"What's karma?" I asked.

"That's another thing I'll explain when you're older," my uncle said. "Just don't let me catch you going rock climbing again, that's all."

I sighed. Karma was obviously something very heavy, I thought, if it stopped you climbing rocks. I went to ask my sister, Anthea, about it. Anthea is nearly ten years older than me, and she was very learned even then. She was sitting over a line of open books on the kitchen table, with her long black hair trailing over the page she was writing notes on. "Don't bother me now, Con," she said without looking up.

She's growing up just like Mum! I thought. "But I need to know what karma is."

"Karma?" Anthea looked up. She has huge dark eyes. She opened them wide to stare at me, wonderingly. "Karma's sort of like Fate, except it's to do with what you did in a former life. Suppose that in a life you had before this one you did something bad, or didn't do something good, then Fate is supposed to catch up with you in this life, unless you put it right by being extra good, of course. Understand?"

"Yes," I said, though I didn't really. "Do people live more than once, then?"

"The magicians say you do," Anthea answered. "I'm not sure I believe it myself. I mean, how can you check that you had a life before this one? Where did you hear about karma?"

Not wanting to tell her about Stall Crag, I said vaguely, "Oh, I read it somewhere. And what's pulling the possibilities? That's another thing I read."

"It's something that would take ages to explain, and I haven't time," Anthea said, bending over her notes again. "You don't seem to understand that I'm working for an exam that could change my entire life!"

"When are you going to get lunch, then?" I asked.

"Isn't that just my life in a nutshell!" Anthea burst out. "I do all the work round here and help in the shop twice a week, and nobody even considers that I might want to do something different! Go away!"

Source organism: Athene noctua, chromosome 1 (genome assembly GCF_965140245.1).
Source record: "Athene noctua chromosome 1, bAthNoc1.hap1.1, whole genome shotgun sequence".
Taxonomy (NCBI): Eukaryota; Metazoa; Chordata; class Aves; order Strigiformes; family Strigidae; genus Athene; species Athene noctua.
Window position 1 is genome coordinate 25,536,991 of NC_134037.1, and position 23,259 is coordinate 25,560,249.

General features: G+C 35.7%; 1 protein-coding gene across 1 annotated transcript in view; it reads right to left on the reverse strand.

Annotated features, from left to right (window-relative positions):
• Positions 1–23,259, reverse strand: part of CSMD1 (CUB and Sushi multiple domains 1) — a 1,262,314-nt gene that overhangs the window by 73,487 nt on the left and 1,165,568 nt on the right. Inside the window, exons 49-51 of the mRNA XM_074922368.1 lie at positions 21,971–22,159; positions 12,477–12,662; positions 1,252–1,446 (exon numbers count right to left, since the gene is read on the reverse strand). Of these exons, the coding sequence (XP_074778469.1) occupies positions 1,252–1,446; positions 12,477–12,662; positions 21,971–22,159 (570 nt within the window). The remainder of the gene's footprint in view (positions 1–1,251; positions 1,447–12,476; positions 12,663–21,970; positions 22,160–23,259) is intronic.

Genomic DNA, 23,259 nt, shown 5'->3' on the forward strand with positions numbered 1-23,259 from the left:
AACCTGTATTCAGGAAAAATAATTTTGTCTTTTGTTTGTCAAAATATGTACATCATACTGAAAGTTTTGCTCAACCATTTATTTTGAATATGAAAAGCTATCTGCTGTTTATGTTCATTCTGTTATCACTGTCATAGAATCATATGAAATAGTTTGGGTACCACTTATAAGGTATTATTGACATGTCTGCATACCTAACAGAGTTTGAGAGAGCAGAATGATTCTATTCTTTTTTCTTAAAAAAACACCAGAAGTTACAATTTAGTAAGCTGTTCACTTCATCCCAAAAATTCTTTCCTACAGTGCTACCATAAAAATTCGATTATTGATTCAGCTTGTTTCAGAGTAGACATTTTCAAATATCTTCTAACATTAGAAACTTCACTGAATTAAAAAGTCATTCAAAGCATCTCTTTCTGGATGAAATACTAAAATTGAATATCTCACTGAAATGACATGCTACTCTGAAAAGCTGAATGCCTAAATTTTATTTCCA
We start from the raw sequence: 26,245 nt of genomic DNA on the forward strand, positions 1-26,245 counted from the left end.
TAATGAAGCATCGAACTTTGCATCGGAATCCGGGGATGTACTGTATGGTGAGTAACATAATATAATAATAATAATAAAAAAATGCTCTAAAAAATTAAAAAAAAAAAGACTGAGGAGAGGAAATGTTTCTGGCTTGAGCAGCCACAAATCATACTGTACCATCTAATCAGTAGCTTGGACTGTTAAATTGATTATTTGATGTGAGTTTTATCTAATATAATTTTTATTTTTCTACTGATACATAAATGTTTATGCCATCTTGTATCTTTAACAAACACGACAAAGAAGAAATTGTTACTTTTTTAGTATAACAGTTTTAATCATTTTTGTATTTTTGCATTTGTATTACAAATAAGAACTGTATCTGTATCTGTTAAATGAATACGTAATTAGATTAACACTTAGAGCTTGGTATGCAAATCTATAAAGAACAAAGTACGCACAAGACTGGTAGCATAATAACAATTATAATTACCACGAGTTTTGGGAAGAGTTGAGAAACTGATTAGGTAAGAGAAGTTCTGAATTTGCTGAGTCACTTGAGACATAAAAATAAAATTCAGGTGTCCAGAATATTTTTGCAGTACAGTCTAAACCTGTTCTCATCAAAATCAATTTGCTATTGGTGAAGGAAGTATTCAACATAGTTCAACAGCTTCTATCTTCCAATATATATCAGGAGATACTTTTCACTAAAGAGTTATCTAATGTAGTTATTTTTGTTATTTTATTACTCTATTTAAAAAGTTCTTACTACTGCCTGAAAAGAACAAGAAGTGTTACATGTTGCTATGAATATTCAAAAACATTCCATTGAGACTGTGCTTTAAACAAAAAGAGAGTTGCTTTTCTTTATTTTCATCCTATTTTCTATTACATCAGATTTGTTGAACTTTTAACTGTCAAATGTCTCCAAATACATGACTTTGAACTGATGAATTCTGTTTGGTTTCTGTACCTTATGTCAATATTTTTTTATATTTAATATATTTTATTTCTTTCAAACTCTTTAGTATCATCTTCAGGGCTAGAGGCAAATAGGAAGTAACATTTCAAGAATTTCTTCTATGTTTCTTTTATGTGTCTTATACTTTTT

The Chronicles of Chrestomanci, Volume III. Copyright © by Diana Jones. Reprinted by permission of HarperCollins Publishers, Inc. All rights reserved. Available now wherever books are sold.\

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The Chronicles of Chrestomanci, Volume III: Conrad's Fate/The Pinhoe Egg ( The Chronicles of Chrestomanci Series) 4.3 out of 5 based on 0 ratings. 10 reviews.
jjmcgaffey on LibraryThing More than 1 year ago
Conrad's Fate is...perhaps the least interesting Chrestomanci book, for me. Conrad is such an idiot at times - he's being strong and tricky and figuring out how to get his way, and his uncle has him so neatly wrapped around his finger.... It took me two readings to figure out what the heck was going on at the castle, and it's still not really clear. The sidelight on Christopher's youth is mildly interesting, though I thought he and Gabriel had reached an agreement by the end of Lives of Christopher Chant. And like that. Not a favorite. Not bad, and a good addition to the Chrestomanci series, but it doesn't stand on its own very well.The Pinhoe Egg, on the other hand, is magnificent. Marianne is a great character, and the other Pinhoes are firmly established too - simplistic but not cardboard. I like Cat best - his was the first Chrestomanci story I read - so this illumination of his life is great. Not sidelight, it's a continuation of his story, since we haven't seen him as an adult or Chrestomanci yet. Joe and Roger together are nicely mad; Janet and Julia are left out of things a bit but when they do show up they're well-drawn. The way all the various storylines intertwine - Grammer's 'illness', the empty forest, Joe at the castle and Marianne in the village, the Pinhoe house, the egg, all the rest of it - is great. They seem quite individual to start with, then start getting mixed, then they turn out all to be facets or reflections of one problem. Though I have to say Chrestomanci's summing up, though no doubt accurate, comes way out of left field. I wish we'd seen some of the research that produced those answers. Anyway - one good book, one great one. Love Chrestomanci - in all his incarnations!
Fledgist on LibraryThing More than 1 year ago
Third volume of this fantasy series. In the first novel, a boy is told that he has bad karma and that someone in the local castle has the ability to remove it. It turns out not to be the case. Why it turns out thus is a fascinating story of complexities, wizardry, and family rivalry. In the second novel, rival hedge-witch families are in conflict, and also trying to stay out of the Chrestomanci's sight. A bit difficult as he is literally right next door.
johncf1018 on LibraryThing More than 1 year ago
If you've read and like the other Chrestomanci novels this is a no-brainer - read this now! If you're new to Chrestomanci but like fantasy YA literature which is also suitable for adults then I recommend starting at the beginning with volume 1.